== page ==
6. #6
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    Hmmmm.... I forgot that the cranks are usually forged. I'm not sure how welding to forged pieces works, especially as forged materials are usually much stronger than cast or CNC-ed pieces which probably would not be a problem welding too. Perhaps welding two cranks together could work as suggested below? I think I'll check in with either a materials and/or a welding forum to see what people's opinions are on welding forged pieces together. I guess I could always purchase some KCNC cranks as they are not forged.
    As far as the cranks themselves go, I think KNEEL brought up a good point about the precision needed in the pedal threading angle. As far as CNC-ing cranks, that was my original idea that I had initially discussed with my uncle and he had suggested welding instead as a cheaper, better, and less time consuming option. I have CAD skills (I'm an architect) as well as the specs and diagrams for both ISIS and BB30 interfaces so I could do the design work, but I would have to spend a while drafting and designing something that I have no real idea will actually come out properly. It would be a bummer to spend hours designing something, then hundreds of dollars getting it CNCed just to find out something is off and I have to start over. I was thinking I could bring it to a welder and have them do the work. If they don't do it properly, I could just chop the shoddy work off and start over (with a new welder!)
    I didn't mean 'cheap' cranks, but rather 'inexpensive' nice cranks found used on eBay. I was thinking a BB30 set of the aluminum Cannondale SI cranks for my race bike as they are quite nice, light, and have a good profile to them that would be conducive to welding a new piece on there (it's oval shaped like a velodrome - it doesn't have the slight indentation on the insides of the crankarms like most cranks). For my other bikes, any cranks would do, Deore/LX level or Sora/Tiagra would be fine.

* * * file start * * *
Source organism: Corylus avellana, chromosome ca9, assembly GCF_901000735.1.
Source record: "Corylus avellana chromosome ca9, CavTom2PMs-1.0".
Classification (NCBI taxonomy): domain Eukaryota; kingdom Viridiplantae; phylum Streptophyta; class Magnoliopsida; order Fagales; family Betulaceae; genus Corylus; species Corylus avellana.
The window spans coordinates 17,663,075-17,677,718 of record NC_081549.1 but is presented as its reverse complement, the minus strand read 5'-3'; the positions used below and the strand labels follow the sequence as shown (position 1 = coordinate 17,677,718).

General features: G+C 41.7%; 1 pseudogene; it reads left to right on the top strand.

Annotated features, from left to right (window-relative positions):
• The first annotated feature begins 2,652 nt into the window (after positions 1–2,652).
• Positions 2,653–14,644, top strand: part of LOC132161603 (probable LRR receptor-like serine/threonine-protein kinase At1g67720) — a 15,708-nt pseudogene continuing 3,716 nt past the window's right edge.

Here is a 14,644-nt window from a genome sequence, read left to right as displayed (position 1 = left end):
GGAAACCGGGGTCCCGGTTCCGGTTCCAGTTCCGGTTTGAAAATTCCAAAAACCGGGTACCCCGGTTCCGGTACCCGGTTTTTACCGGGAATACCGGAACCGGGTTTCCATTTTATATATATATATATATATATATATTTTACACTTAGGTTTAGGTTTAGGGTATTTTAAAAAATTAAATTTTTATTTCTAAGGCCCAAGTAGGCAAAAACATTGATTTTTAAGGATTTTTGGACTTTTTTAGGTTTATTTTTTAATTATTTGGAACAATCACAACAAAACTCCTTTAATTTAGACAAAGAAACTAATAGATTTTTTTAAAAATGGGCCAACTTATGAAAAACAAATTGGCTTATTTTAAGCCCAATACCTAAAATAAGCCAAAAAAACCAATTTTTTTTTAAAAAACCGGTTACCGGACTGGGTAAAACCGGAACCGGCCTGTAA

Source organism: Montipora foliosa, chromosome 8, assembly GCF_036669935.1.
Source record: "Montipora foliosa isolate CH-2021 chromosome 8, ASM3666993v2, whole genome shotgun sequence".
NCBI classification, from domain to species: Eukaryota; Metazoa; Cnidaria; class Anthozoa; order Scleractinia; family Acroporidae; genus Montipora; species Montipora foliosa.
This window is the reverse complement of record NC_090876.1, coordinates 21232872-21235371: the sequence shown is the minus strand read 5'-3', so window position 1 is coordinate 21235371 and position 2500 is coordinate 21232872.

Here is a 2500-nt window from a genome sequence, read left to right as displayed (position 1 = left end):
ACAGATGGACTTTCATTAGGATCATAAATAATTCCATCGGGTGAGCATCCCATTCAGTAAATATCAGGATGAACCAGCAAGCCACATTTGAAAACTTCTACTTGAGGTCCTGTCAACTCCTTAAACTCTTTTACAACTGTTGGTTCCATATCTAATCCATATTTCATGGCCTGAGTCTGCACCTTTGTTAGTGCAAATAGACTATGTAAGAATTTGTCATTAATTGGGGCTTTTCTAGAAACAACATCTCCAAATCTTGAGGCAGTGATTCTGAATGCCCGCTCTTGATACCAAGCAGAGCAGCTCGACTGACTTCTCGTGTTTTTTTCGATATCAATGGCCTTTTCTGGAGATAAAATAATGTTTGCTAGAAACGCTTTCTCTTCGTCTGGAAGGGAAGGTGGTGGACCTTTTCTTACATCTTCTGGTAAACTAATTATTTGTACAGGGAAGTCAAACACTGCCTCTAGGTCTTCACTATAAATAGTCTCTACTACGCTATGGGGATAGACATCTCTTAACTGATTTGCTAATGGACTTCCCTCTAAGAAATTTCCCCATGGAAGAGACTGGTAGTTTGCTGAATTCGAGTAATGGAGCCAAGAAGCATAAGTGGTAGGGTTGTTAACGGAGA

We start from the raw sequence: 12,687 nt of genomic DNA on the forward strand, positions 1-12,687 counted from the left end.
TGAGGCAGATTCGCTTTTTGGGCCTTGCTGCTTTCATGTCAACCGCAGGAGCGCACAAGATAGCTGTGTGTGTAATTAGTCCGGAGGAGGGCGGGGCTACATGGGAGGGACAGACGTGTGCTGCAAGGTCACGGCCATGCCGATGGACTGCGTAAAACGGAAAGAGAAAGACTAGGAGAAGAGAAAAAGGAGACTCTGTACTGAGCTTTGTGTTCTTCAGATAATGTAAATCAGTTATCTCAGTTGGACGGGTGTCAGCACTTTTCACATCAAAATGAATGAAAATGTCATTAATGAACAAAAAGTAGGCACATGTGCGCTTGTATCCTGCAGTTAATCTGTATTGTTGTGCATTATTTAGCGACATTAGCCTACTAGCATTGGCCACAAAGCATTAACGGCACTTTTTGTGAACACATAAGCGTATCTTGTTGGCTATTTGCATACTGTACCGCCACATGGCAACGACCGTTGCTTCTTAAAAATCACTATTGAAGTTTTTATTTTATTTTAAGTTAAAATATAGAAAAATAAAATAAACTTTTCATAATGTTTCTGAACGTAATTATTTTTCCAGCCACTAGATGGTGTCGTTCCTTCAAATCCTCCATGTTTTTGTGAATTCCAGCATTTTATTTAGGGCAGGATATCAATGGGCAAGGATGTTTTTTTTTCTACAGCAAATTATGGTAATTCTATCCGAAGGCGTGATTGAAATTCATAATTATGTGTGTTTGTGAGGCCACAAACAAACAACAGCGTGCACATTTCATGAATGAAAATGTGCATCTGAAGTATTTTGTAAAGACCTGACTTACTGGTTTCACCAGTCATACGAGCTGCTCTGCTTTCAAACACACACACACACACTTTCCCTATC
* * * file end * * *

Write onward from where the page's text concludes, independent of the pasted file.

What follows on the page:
I'm not familiar with BMX stuff, so I'm not sure whether I could fit different spiders on those tubular steel cranks to fit my different needs (or what type of bottom brackets they use and if they would fit in my BB shells). For my touring, mountain, and even track bike, I wouldn't be too concerned about weight but I'd rather not have a huge beastly crank on my racing bike. I'll look into it...
    I'll also get back with info and opinions from a welding/materials forum...

  7. #7
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    Here's some info on the Cannondale SI cranks:

    Crankarms are constructed from a 2000-series aluminum that has twice the fatigue life of 7000-series aluminum.

    Crankarms are mated to a thin-walled, hollow, oversized 30mm aluminum bottom bracket axle for superior balance of strength, weight and stiffness.

    The two-piece, hollow crankarms are CNC-machined for optimum strength and light weight


    So it looks like the crank arms themselves aren't forged, even though the stock that they are CNCed out of could be. If forged aluminum can indeed be welded, I could just use a chunk of forged aluminum cut and shaped down to the extension size needed to be welded on.

    2024 series aluminum is unweldable, other 2xxx series are weldable. I guess I'd have to finagle the info out of Cannondale to be certain what they're made out of before I drop any cash if I decide to go this route.
    http://en.wikipedia.org/wiki/Aluminium_alloy
    http://en.wikipedia.org/wiki/2024_aluminium
    http://en.wikipedia.org/wiki/Duralumin

  8. #8
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    Seems the cheapest though not too elegant method would be to machine something like these crank shorteners, but extend it past the end of the cranks. CR8870B.jpg

  9. #9
    Old fart JohnDThompson's Avatar